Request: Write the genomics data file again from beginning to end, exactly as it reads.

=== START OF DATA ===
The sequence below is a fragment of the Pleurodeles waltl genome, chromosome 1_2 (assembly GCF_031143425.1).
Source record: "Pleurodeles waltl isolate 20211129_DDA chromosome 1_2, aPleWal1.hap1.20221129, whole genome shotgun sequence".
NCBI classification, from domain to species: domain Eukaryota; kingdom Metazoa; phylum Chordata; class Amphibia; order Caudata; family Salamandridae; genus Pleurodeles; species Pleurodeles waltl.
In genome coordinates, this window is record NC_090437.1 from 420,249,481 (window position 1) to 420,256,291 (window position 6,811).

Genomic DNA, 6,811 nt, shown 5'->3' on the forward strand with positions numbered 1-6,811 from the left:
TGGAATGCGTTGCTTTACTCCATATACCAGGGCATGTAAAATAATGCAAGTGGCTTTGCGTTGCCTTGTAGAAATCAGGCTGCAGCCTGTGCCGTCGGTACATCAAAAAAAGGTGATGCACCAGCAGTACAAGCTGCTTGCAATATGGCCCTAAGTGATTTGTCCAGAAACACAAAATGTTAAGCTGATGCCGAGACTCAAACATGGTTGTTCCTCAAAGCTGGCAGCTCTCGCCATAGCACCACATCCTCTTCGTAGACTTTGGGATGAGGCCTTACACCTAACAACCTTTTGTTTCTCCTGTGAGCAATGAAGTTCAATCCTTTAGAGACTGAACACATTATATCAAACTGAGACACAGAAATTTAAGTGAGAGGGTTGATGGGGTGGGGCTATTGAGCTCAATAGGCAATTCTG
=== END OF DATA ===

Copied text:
The sequence below is a fragment of the Pleurodeles waltl genome, chromosome 1_2 (assembly GCF_031143425.1).
Source record: "Pleurodeles waltl isolate 20211129_DDA chromosome 1_2, aPleWal1.hap1.20221129, whole genome shotgun sequence".
NCBI classification, from domain to species: domain Eukaryota; kingdom Metazoa; phylum Chordata; class Amphibia; order Caudata; family Salamandridae; genus Pleurodeles; species Pleurodeles waltl.
In genome coordinates, this window is record NC_090437.1 from 420,249,481 (window position 1) to 420,256,291 (window position 6,811).

Genomic DNA, 6,811 nt, shown 5'->3' on the forward strand with positions numbered 1-6,811 from the left:
TGGAATGCGTTGCTTTACTCCATATACCAGGGCATGTAAAATAATGCAAGTGGCTTTGCGTTGCCTTGTAGAAATCAGGCTGCAGCCTGTGCCGTCGGTACATCAAAAAAAGGTGATGCACCAGCAGTACAAGCTGCTTGCAATATGGCCCTAAGTGATTTGTCCAGAAACACAAAATGTTAAGCTGATGCCGAGACTCAAACATGGTTGTTCCTCAAAGCTGGCAGCTCTCGCCATAGCACCACATCCTCTTCGTAGACTTTGGGATGAGGCCTTACACCTAACAACCTTTTGTTTCTCCTGTGAGCAATGAAGTTCAATCCTTTAGAGACTGAACACATTATATCAAACTGAGACACAGAAATTTAAGTGAGAGGGTTGATGGGGTGGGGCTATTGAGCTCAATAGGCAATTCTG